2014: The year’s biggest Packaging Gateway stories

6 January 2015 (Last Updated January 6th, 2015 04:37)

The British Aerosol Manufacturers' Association (BAMA) updated its Retail Liaison Group (RLG) about new changes in aerosol regulations and labelling, while the Food and Drug Administration's (FDA) proposed regulation affecting generic drug labelling may result in an estimated $4bn in additional US healthcare costs a year, according to an analysis by Matrix Global Advisors (MGA). Packaging-gateway.com wraps up the key headlines from 2014.

2014: The year’s biggest Packaging Gateway stories

BAMA-top

BAMA updates UK retailers on new aerosol regulations

The British Aerosol Manufacturers' Association (BAMA) updated its Retail Liaison Group (RLG) about new changes in aerosol regulations and labelling in the UK.

BAMA's RLG includes technical representatives from many of the nation's major retailers, comprising grocery, pharmacy and DIY retail chains.

The group updates retailers with information on aerosol regulatory changes, and also discusses any concerns with them.

Study finds that drug labelling change may add $4bn to US healthcare costs

The Food and Drug Administration's (FDA) recently proposed regulation affecting generic drug labelling may result in an estimated $4bn in additional US healthcare costs a year, according to an analysis by economic consulting firm Matrix Global Advisors (MGA).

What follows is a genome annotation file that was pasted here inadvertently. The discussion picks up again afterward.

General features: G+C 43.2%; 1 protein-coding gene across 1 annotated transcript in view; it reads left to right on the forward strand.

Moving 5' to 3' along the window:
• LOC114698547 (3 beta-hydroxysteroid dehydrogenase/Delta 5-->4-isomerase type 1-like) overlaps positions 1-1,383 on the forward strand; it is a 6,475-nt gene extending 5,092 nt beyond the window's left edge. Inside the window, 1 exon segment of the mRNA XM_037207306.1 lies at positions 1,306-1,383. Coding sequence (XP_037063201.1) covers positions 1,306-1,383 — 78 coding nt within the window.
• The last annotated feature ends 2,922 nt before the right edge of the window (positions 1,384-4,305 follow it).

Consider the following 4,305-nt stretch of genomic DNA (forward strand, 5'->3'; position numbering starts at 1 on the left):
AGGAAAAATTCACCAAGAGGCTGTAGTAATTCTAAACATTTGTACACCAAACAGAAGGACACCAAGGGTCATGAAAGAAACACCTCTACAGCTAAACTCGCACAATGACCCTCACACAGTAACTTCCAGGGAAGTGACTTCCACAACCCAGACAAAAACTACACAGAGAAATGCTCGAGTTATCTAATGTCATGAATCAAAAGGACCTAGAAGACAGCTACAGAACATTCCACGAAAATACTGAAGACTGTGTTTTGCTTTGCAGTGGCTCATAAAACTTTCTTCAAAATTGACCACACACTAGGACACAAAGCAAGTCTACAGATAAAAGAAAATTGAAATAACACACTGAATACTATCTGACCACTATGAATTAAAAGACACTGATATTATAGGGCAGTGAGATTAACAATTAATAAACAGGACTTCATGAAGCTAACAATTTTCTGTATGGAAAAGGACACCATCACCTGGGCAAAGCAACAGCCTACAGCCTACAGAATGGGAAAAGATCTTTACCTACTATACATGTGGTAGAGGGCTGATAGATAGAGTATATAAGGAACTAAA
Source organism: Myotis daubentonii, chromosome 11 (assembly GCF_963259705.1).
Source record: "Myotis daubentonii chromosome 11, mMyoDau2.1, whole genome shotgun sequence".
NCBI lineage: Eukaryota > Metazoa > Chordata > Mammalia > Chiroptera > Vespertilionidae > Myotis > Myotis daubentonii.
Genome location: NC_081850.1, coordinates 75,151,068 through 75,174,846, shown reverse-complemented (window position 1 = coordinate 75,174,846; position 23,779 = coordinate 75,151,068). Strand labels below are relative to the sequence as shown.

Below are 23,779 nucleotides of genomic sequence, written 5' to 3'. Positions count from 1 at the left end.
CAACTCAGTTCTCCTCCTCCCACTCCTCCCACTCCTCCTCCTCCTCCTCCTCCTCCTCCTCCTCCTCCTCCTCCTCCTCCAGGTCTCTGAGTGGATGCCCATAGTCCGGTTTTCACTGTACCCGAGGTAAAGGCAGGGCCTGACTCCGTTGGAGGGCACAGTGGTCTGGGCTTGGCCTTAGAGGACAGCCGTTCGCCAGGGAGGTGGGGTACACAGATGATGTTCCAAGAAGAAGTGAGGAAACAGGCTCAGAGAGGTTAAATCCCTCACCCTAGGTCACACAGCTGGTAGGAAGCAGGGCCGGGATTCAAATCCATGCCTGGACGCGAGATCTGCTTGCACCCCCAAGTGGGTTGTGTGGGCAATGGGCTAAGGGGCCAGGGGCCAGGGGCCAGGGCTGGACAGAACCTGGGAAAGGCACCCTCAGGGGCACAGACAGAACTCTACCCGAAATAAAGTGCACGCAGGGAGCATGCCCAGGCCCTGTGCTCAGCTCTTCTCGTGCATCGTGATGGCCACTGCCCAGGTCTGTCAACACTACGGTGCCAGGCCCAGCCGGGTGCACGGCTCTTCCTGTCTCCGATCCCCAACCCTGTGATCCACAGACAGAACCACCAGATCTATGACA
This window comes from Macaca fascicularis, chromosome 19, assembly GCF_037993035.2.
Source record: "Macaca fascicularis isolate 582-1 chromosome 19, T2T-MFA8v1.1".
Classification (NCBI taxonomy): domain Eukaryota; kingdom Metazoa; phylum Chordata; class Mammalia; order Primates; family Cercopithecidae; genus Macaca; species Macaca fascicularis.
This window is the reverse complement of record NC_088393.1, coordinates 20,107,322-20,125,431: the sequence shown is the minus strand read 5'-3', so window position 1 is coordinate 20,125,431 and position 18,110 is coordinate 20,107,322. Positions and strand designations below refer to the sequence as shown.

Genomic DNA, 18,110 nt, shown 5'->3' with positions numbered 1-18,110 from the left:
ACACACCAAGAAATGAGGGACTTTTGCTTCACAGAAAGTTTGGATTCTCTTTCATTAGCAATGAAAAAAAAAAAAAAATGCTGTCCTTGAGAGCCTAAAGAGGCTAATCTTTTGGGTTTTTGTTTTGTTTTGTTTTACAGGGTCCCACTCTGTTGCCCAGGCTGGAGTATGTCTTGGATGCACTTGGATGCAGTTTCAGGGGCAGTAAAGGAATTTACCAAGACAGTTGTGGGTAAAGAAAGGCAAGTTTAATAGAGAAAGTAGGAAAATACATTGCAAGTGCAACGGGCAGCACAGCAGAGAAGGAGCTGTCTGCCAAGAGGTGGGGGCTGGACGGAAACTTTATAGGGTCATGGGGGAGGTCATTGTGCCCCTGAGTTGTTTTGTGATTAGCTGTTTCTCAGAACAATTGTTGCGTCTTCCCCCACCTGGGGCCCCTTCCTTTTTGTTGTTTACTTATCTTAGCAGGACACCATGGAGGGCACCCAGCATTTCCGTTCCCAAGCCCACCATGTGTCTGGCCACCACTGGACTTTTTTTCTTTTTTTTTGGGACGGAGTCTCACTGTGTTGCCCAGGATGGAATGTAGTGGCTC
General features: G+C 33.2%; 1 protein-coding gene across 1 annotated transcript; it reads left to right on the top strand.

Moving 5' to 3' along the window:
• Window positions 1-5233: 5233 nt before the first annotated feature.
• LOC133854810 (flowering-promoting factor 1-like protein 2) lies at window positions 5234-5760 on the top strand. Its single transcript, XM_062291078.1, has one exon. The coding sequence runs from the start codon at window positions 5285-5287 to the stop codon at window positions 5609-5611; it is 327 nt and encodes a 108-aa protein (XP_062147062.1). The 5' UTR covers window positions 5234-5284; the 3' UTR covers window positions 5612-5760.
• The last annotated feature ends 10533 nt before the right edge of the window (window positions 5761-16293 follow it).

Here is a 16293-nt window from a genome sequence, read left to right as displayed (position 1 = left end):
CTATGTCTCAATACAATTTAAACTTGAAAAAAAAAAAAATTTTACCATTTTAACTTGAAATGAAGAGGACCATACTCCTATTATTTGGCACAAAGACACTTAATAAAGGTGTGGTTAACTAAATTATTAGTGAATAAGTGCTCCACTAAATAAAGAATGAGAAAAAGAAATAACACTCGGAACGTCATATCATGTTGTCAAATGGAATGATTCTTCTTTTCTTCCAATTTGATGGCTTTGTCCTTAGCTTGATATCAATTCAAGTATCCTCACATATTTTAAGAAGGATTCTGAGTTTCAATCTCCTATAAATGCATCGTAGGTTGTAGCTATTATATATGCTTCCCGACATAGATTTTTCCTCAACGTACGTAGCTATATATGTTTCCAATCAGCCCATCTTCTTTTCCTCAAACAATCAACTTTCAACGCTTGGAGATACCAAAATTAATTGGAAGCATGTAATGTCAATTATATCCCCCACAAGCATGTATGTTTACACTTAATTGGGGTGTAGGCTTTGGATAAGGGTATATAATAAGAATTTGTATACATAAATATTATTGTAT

Once implemented, the labelling regulation will allow generic drug producers to make changes to their labels, which they are not currently allowed to do.

The MGA study found that the rule would leave generic drug makers open to product liability lawsuits and force them to overwarn about side effects in their labels to protect themselves from any litigation.

Australian tobacco sales rise despite plain packaging

Australia-1The latest industrial sales report revealed that sales of tobacco increased in Australia in 2013 despite the introduction of plain packaging in December 2012.

Based on data provided by Philip Morris International, Australian firms sold approximately 21 billion cigarettes in plain packages last year, representing a 0.3% increase against 2012.

The plain packaging prohibits the use of logos, brand imagery and promotional text on tobacco products and packaging. The packs also contain new and expanded health warnings.

Unilever launches technology to reduce plastic in bottles

Multinational consumer goods company Unilever announced the launch of MuCell technology for extrusion blow moulding (EBM), which minimises plastic use by 15%.

The company developed the new packaging technology in collaboration with its packaging suppliers Alpla and MuCell Extrusion.

The technology uses gas injection to create gas bubbles in the middle layer of the bottle wall, reducing the bottle density and the amount of plastic required.

EU to remove 'best-before' labels from certain food products

EU-1The EU will put forth new proposals to allow national governments to extend the list of foods that do not require best-before dates in order to cut down on food waste across Europe.

EU agriculture ministers discussed a document that argued best-before dates are inappropriate for certain foods, such as rice, pasta and coffee, which can be stored for a longer period. The move would also remove dates from hard cheeses, jams and pickles to slow the wastage of edible produce.

The document estimates that 89 million tonnes of edible food is discarded in the continent annually. Its proposal would save up to 15t of food per household.

UK consortium to launch CPET tray recycling initiative